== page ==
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Thread: Gps

  1. #16
    Motorcycleton
    Join Date
    Mar 2003
    Posts
    992
    I bought a Nuvi 550 earlier this year. I'd purchased a K75S that was located in California and I planned to fly out there and ride it back to Ohio. The seller informed me that the K75S speedo stopped working just before I went out to get the bike.

    So, I got the Nuvi 550 mainly to serve as a default speedo. Plus I hoped to avoid the superhighways (e.g., Interstates) and ride some backroads.

    The Nuvi 550 was my first experience with a GPS on a bike (I've used one connected to a computer in a car before with me being the passenger using the GPS). I used the RAM mount for the NUVI. I obtained a mount from Cycle Gadgets. Subsequently I've seen the mount from RAM. In my opinion the mount from Cycle Gadgets is superior.

    http://www.cyclegadgets.com/Products...prod=RAM-NUV5P

    Why? Well there is an easier to deploy snap-type top fastener that securely holds the GPS. This looks like it will last longer than the solid plastic mount sold by RAM. The RAM mount is slightly less expensive.

    I decided to use a BMW plug on the power supply. When I'd stop for a meal or for the evening it was very easy to disconnect the GPS and power supply. The bulk of the cables for the power supply were kept in my tank bag. It was very easy to move / remove the tankbag to add fuel or when going in somewhere (dinner, hotel, etc.)

    Happily my BMW K75S speedo started working again in Colorado (after going thru California, Nevada, and Utah). The GPS confirmed that the BMW speedo adds 5 mph to the actual speed.

    Since I stayed within the US I could have gotten the Nuvi 500 rather than the 550. At the time I purchased the Nuvi 550 the lowest price that I could find was $225. I thought that the advertised price of $150 was quite good for a waterproof GPS suitable for motorcycle use.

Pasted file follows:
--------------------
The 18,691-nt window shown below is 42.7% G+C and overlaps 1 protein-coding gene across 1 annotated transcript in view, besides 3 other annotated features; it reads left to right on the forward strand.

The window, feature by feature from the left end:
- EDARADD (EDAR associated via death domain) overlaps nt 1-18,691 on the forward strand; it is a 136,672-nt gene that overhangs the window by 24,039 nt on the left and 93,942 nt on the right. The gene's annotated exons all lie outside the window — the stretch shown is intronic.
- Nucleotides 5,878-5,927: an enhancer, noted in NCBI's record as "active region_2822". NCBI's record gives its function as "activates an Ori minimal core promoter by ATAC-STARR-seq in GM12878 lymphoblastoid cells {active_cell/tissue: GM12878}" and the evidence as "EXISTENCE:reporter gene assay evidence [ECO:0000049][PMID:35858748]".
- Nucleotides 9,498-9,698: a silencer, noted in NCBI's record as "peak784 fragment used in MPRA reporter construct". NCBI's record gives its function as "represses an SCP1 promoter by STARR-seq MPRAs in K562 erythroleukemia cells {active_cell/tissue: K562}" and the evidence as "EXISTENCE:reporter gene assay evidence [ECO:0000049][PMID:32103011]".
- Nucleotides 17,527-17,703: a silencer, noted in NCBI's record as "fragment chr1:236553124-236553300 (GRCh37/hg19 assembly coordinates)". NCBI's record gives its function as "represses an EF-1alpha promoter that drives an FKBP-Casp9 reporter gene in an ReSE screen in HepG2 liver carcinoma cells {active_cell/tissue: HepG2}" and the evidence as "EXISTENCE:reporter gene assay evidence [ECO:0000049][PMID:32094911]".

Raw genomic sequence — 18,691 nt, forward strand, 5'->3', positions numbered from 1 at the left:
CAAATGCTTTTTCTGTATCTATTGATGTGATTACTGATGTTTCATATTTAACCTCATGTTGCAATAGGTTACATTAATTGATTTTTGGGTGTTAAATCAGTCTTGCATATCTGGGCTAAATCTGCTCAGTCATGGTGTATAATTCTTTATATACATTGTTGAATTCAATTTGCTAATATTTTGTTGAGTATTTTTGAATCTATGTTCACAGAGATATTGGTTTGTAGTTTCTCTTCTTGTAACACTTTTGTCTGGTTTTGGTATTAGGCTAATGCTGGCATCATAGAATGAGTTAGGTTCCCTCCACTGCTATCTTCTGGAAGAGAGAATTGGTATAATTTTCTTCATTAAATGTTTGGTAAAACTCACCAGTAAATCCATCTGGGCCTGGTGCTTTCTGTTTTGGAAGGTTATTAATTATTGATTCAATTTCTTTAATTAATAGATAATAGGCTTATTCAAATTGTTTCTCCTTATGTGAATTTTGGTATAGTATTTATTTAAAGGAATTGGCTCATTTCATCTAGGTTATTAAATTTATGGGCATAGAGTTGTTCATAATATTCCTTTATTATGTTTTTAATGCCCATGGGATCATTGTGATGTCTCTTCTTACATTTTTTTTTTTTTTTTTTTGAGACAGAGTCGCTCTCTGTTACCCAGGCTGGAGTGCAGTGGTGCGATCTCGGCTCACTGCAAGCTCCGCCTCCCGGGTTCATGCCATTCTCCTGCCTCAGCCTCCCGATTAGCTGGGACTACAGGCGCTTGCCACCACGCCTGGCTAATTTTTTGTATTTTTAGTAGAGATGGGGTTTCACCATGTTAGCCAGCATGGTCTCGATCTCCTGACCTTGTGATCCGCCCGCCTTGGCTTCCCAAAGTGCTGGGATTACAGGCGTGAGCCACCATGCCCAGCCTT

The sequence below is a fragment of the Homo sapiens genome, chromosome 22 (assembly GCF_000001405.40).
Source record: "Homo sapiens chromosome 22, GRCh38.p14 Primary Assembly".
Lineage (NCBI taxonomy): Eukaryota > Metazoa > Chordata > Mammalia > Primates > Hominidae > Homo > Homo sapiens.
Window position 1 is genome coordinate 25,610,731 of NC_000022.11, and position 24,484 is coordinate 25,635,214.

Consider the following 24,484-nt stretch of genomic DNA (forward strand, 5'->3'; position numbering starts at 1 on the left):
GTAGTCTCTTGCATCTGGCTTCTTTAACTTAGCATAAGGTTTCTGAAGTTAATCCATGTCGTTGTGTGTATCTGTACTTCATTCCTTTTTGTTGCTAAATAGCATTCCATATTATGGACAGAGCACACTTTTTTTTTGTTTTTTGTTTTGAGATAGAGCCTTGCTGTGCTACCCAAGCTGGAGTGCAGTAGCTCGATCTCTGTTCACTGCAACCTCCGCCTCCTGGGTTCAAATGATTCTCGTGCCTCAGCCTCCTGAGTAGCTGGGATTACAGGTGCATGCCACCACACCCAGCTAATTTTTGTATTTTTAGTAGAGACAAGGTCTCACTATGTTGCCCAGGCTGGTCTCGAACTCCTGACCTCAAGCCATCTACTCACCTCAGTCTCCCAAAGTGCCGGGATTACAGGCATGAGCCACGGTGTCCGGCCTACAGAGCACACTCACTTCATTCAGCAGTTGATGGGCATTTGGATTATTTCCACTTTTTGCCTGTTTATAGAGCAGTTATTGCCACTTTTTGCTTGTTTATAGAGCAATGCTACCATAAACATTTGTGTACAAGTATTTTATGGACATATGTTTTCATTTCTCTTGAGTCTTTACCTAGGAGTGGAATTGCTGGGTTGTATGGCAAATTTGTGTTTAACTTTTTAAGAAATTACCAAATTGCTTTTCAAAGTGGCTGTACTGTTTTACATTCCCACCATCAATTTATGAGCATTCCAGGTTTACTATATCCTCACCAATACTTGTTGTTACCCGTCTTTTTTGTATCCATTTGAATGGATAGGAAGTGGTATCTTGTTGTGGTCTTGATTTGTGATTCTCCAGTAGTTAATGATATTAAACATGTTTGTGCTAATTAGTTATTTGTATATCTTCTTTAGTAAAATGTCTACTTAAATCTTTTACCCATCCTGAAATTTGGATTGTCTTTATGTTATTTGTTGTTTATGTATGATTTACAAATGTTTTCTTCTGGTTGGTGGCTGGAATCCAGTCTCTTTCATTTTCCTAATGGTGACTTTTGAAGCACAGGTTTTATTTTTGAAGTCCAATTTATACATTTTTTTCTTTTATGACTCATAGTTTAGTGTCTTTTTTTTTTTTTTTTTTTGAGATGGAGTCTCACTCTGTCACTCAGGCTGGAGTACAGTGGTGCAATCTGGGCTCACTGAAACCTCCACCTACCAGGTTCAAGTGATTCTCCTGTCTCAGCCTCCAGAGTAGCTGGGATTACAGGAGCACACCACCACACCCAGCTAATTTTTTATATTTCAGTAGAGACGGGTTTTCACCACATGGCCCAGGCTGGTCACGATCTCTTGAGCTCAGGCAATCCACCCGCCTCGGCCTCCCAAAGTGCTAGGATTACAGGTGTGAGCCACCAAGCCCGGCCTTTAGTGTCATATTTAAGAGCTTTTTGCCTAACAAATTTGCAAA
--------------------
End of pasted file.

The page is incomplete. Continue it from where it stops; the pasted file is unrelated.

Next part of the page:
I've come to really appreciate features on the Garmin Nuvi 550 such as having a large database with hotels, restaurants, gas stations, museums, partk, etc. conveniently placed. One can select a point-of-interest or enter an address and let the GPS provide directions. If a turn is missed the GPS quickly recomputes a new route.

    In missing a few turns in my cross-country trip I was able to see some interesting countryside and still arrive at my intended destination. Some of the side trips were worth the price of the GPS!!

  2. #17
    Touring Panpsychist Theo's Avatar
    Join Date
    Apr 2010
    Location
    Western MA
    Posts
    623
    If you have a 2009 or earlier RT, you might want to look into the Wunderlich Navigator mount.

    PaulWitt has some good shots HERE.
    Last edited by THEO; 08-19-2010 at 02:05 AM.
    Theo

    2009 R1200RT, 2007 Shadow Aero 750 (sold)
    2012 MINI Countryman S, 2004 MINI Cooper S JCW, 2000 BMW 328i

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